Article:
• A closer such as San Diego Padres pitcher Heath Bell, whom the Jays have expressed interest in as have the Miami Marlins and a third ‘mystery’ team which will either be an actual team or an agent’s negotiating ploy.
• Or Cincinnati Reds reliever Francisco Cordero, represented by Bean Stringfellow, the same man who represents Jose Bautista.
• They’re not really interested in Prince Fielder, according to people close to the team, or the Japanese posting process where the Jays, or any other club, have to pay millions for the right to talk to right-hander Yu Darvish.
Anthopoulos has three serious holes to fix including second base (Question: if the season started tomorrow who plays second? Answer: “We don’t have a second baseman, well, we have Mike McCoy,” said Anthopoulos of the versatile utility man). Jays could also use another starting pitcher and a closer.
“What kind of closer do I like?” said Anthopoulos, still exploring trades and free agency. “A strikeout guy, there are fewer balls in play, but you know guys with a lot of strikeouts often walk a lot too. I guess the closer we want is the guy who saves games.”
The Jays surplus is prospects and they could move some for a quality starter. If not? They’ll proceed with Ricky Romero, Brandon Morrow,
Brett Cecil, Kyle Drabek and Henderson Alvarez. Opposing teams continue to inquire about Drabek.
“We can fill from within if we have to when it comes to our rotation,” said Anthopoulos.
The names on paper look OK. Just remember the No. 3 man in wins last season was Jo-Jo Reyes (five)... and he made his final start July 22.
That’s a hard to do, too, on a team that wasn’t a sub-.500 team. Beeston knows he has to field a competitive team to get to where the Jays were in December of 1991 when Jack Morris and Dave Winfield wanted to come to Toronto to win, followed by Paul Molitor the next season.
“We’re not there yet, we’re not going to go out and buy a team,” said Beeston. “We want to be good for a long time, there is more interest in the club on all levels, be it scouting, player development or agents.”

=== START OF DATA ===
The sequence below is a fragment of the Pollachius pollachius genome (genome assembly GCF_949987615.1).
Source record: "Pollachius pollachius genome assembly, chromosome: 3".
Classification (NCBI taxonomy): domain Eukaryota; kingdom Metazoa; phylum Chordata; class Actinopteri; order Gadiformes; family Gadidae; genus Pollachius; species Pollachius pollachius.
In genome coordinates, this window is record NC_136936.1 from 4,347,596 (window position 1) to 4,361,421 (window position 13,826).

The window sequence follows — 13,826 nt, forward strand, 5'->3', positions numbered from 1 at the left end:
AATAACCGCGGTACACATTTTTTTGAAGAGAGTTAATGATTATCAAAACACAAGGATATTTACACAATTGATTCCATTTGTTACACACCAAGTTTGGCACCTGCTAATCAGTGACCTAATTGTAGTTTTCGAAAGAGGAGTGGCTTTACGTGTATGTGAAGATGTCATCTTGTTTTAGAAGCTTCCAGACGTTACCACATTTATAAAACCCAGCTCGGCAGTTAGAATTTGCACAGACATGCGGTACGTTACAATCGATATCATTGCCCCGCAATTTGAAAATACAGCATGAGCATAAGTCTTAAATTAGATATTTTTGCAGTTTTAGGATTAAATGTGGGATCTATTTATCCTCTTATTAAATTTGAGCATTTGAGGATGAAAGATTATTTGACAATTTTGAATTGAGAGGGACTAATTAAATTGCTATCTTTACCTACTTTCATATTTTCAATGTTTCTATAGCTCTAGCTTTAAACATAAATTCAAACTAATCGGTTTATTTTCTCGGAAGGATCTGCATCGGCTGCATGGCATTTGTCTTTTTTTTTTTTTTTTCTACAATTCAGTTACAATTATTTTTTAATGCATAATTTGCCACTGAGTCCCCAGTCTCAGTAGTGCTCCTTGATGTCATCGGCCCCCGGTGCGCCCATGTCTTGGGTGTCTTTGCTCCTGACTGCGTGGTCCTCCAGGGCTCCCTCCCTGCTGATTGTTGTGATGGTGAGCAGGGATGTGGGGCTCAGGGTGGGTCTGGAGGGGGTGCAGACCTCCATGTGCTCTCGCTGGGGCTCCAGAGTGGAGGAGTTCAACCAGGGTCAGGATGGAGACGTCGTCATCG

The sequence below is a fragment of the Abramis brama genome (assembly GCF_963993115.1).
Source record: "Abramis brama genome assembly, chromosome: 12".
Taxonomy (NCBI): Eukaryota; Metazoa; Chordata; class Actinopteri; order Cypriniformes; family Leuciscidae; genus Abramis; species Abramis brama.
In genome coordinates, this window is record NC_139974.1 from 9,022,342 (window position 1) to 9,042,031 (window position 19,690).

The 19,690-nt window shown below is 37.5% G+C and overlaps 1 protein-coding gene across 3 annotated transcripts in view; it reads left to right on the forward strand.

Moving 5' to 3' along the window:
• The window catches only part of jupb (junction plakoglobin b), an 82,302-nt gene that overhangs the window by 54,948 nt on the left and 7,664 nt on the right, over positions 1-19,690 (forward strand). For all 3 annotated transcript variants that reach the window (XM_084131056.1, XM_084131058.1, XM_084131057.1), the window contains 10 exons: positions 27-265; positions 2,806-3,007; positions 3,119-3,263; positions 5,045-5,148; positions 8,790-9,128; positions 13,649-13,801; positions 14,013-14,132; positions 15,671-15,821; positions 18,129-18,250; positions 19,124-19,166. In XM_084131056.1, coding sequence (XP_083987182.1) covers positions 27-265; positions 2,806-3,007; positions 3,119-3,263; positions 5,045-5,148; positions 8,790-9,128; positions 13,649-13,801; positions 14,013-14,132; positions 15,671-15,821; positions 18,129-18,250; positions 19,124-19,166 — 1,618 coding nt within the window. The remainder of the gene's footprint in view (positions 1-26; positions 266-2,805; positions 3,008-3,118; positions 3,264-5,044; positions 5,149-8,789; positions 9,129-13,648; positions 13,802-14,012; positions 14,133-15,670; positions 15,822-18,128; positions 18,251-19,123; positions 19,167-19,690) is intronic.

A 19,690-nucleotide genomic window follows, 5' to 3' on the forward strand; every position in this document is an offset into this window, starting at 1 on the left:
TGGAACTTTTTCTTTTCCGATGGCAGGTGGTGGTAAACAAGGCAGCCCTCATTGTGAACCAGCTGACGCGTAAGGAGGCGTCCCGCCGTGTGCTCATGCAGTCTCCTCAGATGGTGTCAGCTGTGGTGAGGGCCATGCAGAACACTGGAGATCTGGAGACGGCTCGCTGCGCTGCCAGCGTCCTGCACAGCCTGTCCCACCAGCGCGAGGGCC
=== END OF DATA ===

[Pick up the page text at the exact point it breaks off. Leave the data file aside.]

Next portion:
How have the Jays done at previous winter meetings in Dallas?
In 2005 — one of the busier winter meetings — GM J.P. Ricciardi signed free agent A.J. Burnett (five-years, $55-million) and acquired first baseman Lyle Overbay, giving up former No. 1 picks Zack Jackson and Gabe Gross plus second-round pick David Bush. The week before the Jays had signed free-agent closer B.J. Ryan (five years, $47 million).
In 2000 the Jays goal was to re-sign shortstop Alex Gonzalez. Agents Jim Bronner and Bob Gilhooley, representing Gonzalez, battled GM Gord Ash until talks came to a standstill with a four year, $19.5 million offer.
Jays president Paul Godfrey took over, bumped the offer to $20 million, told the agents he would not go to their $24-million asking price and the deal was completed.
In 1987, besides the George Bell story, the week was dominated by GM Pat Gillick attempting to deal Jesse Barfield to the Dodgers for Bob Welch. There was doubt as to how serious the talks were in some quarters.
The night talks broke off I came around a corner to find then Texas Rangers manager Bobby Valentine yelling at former manager Tommy Lasorda of the Dodgers: “You guys are DEAD WRONG! You have pitching, you don’t have anyone like Barfield!”
Barfield was dealt to the Yanks for Al Leiter, ending a 628-day inactive trade streak for the Jays. Welch was traded to the Oakland A’s where he won 84 games and a Cy Young award the next five years.
THE GEORGE BELL CONTRACT
At the 1987 winter meetings George Bell was coming off his MVP year and the Jays offered a one-year deal. Around midnight Toronto time I ran into Bell’s agent Randal Hendricks inside the Anatole Hotel in Dallas.
The agent said “either George gets a multi-year deal or he plays next year with the Jays and goes elsewhere as a free agent.”
The next day Bell was presented the Sporting News Player of the Year award. A TSN reporter cornered Hendricks asking “we understand you were quoted in a Toronto paper threatening Bell would leave — if we can believe the report.”
Standing in the background I gulped — Alan Eagleson once told me Ottawa was “not a big-league city.” I awoke the next day to hear his denials on CFRA.
“I have not read the paper, but I believe it to be 100% accurate, it was not a threat, a notification,” Hendricks said. The Jays gave Bell a multi-year deal two months later.